- Entertainment and Media»
- Performing Arts
Building an electric guitar from recycled material for less than $50 Part 2
The guitar neck made from an old palette
Tools you may find helpful.
You will need something to shape the guitar body and neck with: A good coping saw will suffice but a jigsaw or better yet a band saw will make the work much faster.
One of the reasons I chose to talk about Guitar design in part 2 and not pat 1 is that I wanted you to start looking for materials first then design your guitar around what you have found. I found old broken hardwood pallets for free so I am using them but like I said in part one you are not limited to just wood. You will also need or have access to some hand and power tools.
Thing to consider.
Now that you have got you materials you will need to think about the size and shape of you guitar body and neck, if it’s made from wood or Plexiglas how long and wide is the body going to be, most wooden guitars are 16-18” long 11.5-13.5” wide and 1.5-1.75” thick. If it’s made from old pipe or a bicycle frame how am I going to attach the neck and pickups? If it’s made from and old skateboard deck or a truck fender is there room for nobs and switches? You will also want to consider what type of music you are going to be playing as it will most likely influence the style of your guitar.
The chunk of wood I used to make the guitar neck from
Design: start from scratch or premade?
If you choose to make your guitar from wood then you may want to consider making a template first, a template can be made from a pieces of cardboard or plywood and you can use it to lay out the entire design. You can also search the internet and find many templates that can be printed out for free and used for personal study.
Most guitar builder’s start out making the guitar body first as it is considered by most to be the foundation of the guitar but most of the time I start out by making the guitar neck first. For me it’s easier to mark where the bridge go’s with the neck attached then it is to adjust the heel of the neck because it’s too long or too short. Most guitar builder use standard size parts and it’s much easier to figure out where things go but I make custom scale necks a lot and there are not any blue prints for them I have to do all the work myself, I do use the fret scale calculator that can be found at stew-mac.com. my guitar is using a 23 3/8" scale.
The neck peg head marked out
Marking the neck
First I figure out what scale length of the guitar that is going to be then I draw a center line on the piece of wood that I am going to use then I mark where the nut and heal of the neck are going to be then and I mark out there width at this point as well. I mark out the neck and head stock shape and I also marked out where the tuners are going to go.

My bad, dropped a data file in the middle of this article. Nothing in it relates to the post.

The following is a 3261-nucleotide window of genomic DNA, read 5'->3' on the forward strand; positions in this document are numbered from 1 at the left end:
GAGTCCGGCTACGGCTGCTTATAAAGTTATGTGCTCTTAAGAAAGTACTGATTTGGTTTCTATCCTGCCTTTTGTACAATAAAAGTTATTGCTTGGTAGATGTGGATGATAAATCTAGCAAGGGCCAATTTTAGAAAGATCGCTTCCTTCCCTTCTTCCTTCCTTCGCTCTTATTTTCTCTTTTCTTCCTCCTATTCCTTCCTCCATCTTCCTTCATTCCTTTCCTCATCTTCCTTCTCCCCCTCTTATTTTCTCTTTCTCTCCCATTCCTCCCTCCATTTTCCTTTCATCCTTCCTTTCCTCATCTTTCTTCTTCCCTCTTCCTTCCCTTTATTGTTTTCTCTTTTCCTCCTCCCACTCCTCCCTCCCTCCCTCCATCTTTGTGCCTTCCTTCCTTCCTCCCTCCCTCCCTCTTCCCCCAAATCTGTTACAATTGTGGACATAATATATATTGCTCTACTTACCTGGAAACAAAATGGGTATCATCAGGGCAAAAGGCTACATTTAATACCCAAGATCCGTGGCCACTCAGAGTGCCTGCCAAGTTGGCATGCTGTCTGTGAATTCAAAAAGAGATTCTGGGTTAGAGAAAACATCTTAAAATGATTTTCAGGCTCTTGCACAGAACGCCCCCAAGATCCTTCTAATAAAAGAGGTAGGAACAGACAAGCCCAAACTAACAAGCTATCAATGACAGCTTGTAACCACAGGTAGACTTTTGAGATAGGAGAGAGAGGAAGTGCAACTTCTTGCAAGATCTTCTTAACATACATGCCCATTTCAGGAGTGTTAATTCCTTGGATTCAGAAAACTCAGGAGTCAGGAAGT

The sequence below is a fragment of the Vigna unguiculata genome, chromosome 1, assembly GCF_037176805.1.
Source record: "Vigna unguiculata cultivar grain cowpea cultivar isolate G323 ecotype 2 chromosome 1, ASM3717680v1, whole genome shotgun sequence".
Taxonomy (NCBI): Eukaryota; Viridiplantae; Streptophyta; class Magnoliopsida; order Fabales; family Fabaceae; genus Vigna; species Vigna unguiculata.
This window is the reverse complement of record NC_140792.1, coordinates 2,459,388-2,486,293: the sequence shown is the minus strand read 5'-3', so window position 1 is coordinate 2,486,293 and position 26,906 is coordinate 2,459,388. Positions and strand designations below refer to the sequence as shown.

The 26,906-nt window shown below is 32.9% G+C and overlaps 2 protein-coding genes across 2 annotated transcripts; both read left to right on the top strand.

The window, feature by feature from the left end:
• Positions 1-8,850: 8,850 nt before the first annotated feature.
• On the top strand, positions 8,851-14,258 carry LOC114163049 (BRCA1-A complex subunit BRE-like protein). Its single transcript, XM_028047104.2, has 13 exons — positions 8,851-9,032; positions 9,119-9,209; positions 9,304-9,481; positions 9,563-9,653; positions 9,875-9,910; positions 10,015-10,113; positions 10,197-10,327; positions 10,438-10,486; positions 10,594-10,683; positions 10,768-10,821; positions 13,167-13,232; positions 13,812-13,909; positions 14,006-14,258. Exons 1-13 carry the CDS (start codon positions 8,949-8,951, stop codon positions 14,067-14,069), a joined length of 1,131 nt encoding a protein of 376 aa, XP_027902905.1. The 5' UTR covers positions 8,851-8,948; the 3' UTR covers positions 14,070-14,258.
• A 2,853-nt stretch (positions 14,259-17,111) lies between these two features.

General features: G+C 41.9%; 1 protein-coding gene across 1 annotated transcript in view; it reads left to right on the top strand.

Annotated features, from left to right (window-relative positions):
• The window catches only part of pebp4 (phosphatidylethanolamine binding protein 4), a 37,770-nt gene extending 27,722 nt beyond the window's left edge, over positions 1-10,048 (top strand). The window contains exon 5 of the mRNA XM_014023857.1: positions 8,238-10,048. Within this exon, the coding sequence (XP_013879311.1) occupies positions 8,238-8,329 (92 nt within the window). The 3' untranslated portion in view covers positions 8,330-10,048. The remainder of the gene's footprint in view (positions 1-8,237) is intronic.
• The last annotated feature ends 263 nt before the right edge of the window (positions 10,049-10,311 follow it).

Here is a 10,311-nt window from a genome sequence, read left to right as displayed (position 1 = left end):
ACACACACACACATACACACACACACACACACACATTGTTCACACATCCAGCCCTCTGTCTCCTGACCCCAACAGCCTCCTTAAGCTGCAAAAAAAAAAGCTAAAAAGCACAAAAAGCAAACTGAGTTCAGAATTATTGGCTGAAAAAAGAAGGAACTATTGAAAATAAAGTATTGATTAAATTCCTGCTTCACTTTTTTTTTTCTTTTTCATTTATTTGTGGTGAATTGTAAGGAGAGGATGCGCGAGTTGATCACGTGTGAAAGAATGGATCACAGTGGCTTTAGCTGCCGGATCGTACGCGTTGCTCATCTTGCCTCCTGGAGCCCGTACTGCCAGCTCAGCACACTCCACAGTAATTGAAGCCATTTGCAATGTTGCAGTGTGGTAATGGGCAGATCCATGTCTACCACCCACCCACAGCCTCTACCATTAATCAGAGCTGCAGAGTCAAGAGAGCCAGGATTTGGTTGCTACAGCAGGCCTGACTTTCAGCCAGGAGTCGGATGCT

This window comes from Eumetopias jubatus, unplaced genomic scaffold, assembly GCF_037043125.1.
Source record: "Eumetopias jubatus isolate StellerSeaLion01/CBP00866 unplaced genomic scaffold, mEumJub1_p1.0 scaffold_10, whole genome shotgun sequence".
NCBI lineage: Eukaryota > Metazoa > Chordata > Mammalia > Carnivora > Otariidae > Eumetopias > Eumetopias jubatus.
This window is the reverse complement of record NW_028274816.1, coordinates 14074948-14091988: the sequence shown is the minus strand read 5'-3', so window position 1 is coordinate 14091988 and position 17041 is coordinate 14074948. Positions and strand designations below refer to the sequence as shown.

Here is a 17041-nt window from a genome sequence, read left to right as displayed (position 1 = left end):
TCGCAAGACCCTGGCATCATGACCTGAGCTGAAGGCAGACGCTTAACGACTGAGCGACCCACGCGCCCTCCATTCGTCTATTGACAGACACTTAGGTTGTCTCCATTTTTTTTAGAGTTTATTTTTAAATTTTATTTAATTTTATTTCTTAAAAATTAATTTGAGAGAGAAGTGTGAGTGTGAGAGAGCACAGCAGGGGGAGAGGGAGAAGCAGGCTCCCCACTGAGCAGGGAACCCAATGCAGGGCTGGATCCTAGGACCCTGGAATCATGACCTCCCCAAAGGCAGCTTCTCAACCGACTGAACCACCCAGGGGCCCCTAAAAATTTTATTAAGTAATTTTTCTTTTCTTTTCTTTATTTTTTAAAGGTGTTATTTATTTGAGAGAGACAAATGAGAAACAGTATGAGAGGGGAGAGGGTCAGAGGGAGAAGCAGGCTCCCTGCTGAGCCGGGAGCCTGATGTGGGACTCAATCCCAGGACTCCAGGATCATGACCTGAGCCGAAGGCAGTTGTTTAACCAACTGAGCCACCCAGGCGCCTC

The heal marked out
The neck with nails still stuck in it
Lets start cutting.
Now that I have ever thing marked out it’s time to start cutting I still have some nails left in the wood that I was not able to get out so I will have to be careful and cut around them and pry them out afterwards. As you can see in the photos I was able to cut a round the nails and chip off the wood that was left behind with a chisel. The nails came out without a problem after that. I only cut down one side of the neck at this point because as you will see this makes marking and cutting the fret slots much more easy.
My fretting tools
The tool I use for fretting are a square a customized flush trim saw, flush trim saw a pair of modified heavy duty wire cutters a rubber dead blow hammer and a metal square.
Cutting the fret slots
This is the point that I mark and cut the fret slots, it’s much easier on me to leave the bass side of the neck uncut and square, it’s much easier to hold the square agents the neck and keep it square. I don’t need an expensive miter box and special saw. at this point I also drill small pilot holes for the tuners that can be enlarged later.
Cutting the rest of the neck
Now that I have the fret slot cut I cut out the rest of the neck
Cutting the head stock to thickness
Before I cut the bass side of the neck down I mark out and cut the head stock down to the proper thicken
Bass side still square
As you can see I leave the bass side of the neck square for a good reason it is vary simple cut on the line with it left square.
It looks like I made a mistake but I did not
Now I cut down the head stock and the rest of the neck. I use the cut off piece of the head stock as a template for the bass side of the head stock.
Just about done
I have cut down the neck and now I just have to cleaned up the edges with a belt sander and its time to tap those frets in.
Time to fret
Hammering in the frets is Farley simple I use a rubber dead blow hammer and it makes it much safer
Trim the fret ends
After you have pounded the frets in you will need to trim off the excess fret wire. I use my modified wire cutters to trim off most of it. Most builders use a large file to file the fret ends flush with the neck but I am crazy so I use a small hand held router and an old flush trim bit to do it its way faster and I think it dose a much better job.
DIY fret nippers
Things I did an things I did not do?
As you can see I did not use a truss rod, carve the back of the neck or putt a radius on the fret board, the reason for most of this is the type of music I am going to be playing is the blues the action can be a little higher and I do a lot of string bends so no radius on the fret board should work out. I only use a 1/2" round over on the treble side and a 1/4" on the bass side because I think that a thick neck adds to the tone and sustain of the guitar. one other thing to consider is that the guitar is only 23 3/8" scale so there is not a lot of string tension that's another reason for not having a truss rod. In part 3 ill be hard at work on the body. see you then!